"Diagnosis Wenckebach" YouTube Style
A spoof of Justin Timberlake's song done by the University of Alberta 2010 medicine class. Wenckebach is a cardiac arrhythmia -- type 1 second degree AV block, also known as Mobitz I, as they clearly explain in the clip.
This video seems to be quite a hit I was unaware of until our hospital medicine fellow told us today.
EKG of Second Degree Type 1 AV Block, Mobitz I, Wenckebach.
Second degree AV block is characterized by a failure of one or more atrial impulses to reach the ventricles. Type I second degree AV block, or Wenckebach, requires prolongation of the PR interval prior to the blocked impulse with subsequent shortening of the PR interval with the next conducted impulse. On the ECG, the R-R interval progressively shortens up to the point of the blocked ventricular impulse. This occurs because the largest increment in the PR interval occurs between the first and second cycle. The site of block in Type I second degree AV block is the AV node. This conduction disturbance most often is physiologic and seen with high vagal tone and during sleep. Pacing is rarely indicated. Image source: AskDrWiki, Creative Commons Attribution-NonCommercial-ShareAlike 3.0 License.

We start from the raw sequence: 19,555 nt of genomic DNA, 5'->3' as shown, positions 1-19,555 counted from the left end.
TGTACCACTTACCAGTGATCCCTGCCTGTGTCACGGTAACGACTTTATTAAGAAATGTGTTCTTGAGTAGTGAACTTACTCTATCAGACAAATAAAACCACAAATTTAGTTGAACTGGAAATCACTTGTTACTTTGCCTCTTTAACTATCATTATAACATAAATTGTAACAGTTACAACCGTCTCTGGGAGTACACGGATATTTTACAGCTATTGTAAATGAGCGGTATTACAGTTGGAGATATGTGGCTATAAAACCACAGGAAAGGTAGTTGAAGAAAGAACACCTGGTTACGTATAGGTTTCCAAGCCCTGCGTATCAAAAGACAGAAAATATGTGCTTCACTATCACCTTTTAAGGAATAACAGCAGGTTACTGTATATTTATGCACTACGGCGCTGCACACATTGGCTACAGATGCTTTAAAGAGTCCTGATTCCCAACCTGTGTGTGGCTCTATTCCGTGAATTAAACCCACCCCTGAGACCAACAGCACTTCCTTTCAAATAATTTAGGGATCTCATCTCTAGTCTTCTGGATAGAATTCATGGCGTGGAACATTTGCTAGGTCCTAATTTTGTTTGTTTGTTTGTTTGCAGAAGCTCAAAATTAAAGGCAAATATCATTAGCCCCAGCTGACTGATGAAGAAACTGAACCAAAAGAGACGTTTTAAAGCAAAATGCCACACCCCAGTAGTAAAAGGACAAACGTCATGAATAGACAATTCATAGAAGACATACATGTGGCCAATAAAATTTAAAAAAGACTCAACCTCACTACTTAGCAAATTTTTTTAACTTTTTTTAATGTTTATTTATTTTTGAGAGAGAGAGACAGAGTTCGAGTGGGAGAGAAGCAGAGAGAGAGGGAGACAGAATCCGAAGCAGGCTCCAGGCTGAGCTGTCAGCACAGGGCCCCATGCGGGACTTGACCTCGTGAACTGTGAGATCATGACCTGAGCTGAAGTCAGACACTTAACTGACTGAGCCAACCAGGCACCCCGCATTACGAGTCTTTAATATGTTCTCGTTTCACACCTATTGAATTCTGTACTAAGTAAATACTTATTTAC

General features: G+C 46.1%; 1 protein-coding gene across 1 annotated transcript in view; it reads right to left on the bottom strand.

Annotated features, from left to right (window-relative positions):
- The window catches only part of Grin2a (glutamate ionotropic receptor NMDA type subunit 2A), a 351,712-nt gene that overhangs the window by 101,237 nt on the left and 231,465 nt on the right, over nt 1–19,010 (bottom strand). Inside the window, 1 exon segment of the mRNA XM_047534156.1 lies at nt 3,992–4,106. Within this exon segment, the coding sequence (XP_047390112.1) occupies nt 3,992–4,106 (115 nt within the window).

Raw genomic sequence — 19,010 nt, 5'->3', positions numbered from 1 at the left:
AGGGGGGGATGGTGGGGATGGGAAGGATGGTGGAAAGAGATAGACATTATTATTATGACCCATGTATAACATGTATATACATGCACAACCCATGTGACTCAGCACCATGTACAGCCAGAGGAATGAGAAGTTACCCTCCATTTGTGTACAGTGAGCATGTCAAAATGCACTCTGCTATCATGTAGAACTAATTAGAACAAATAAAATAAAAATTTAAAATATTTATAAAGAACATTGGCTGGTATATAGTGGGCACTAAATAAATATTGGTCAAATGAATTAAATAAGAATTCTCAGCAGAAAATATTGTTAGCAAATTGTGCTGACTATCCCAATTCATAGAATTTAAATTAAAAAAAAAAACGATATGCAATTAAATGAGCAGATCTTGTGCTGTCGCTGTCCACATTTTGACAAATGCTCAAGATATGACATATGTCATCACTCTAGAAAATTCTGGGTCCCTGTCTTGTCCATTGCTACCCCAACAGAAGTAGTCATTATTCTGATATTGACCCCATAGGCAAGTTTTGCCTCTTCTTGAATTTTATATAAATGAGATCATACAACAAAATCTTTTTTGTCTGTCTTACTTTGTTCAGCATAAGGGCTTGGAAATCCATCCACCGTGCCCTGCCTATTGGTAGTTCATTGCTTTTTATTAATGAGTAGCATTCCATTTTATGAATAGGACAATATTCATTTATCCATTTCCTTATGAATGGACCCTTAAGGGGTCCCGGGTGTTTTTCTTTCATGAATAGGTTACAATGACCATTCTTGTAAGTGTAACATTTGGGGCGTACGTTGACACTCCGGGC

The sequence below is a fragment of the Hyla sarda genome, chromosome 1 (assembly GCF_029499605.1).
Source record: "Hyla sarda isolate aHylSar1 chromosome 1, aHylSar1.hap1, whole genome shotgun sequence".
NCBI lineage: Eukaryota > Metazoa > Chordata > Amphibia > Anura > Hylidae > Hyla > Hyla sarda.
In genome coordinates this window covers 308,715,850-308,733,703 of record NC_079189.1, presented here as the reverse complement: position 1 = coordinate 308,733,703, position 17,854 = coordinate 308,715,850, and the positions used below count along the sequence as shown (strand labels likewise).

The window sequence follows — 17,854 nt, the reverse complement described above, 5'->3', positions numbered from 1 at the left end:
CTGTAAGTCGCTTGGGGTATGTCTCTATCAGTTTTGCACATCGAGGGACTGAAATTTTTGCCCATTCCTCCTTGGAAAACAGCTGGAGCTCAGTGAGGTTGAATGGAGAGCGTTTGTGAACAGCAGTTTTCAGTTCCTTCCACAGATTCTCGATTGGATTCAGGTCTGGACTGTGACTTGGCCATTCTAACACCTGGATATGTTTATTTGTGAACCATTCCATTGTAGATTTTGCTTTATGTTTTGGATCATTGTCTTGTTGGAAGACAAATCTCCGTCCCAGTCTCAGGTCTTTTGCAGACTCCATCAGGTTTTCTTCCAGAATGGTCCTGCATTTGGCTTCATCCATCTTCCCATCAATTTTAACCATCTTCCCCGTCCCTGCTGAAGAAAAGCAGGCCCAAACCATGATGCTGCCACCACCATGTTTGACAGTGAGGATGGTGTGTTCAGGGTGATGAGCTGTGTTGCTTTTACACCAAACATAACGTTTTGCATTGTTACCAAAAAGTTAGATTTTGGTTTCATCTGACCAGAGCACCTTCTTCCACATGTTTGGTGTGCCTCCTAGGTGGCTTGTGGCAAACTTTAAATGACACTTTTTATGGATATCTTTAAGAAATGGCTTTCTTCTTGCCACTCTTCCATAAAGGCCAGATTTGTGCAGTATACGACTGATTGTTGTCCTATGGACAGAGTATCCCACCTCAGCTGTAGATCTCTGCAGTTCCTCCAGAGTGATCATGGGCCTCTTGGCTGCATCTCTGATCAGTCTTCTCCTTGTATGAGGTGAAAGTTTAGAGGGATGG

Karel Frederik Wenckebach, M.D. Image source: Government of Malta.
The type of AV block described above was named after Karel Frederik Wenckebach, a Dutch-born Austrian internist, (1864- 1940). In 1899 he provided a description of irregular pulses due to partial blockage of AV conduction which created a progressive lengthening of conduction time. This condition was referred to as a "second degree AV block" (Mobitz Type I), and later named the Wenckebach phenomenon. Source: Wikipedia.
Dr. Wenckebach wrote in the Lancet: "I owe my reputation to the fact that I use digitalis in doses the text books say are dangerous and in cases that the text book say are unsuitable." Source: WhoNamedIt.com.
YouTube as a Source of Health Misinformation. Highlight HEALTH 2.0, 02/2008.
YouTube as a source of information on immunization: a content analysis. Keelan et al. JAMA. 2007 Dec 5;298(21):2482-4.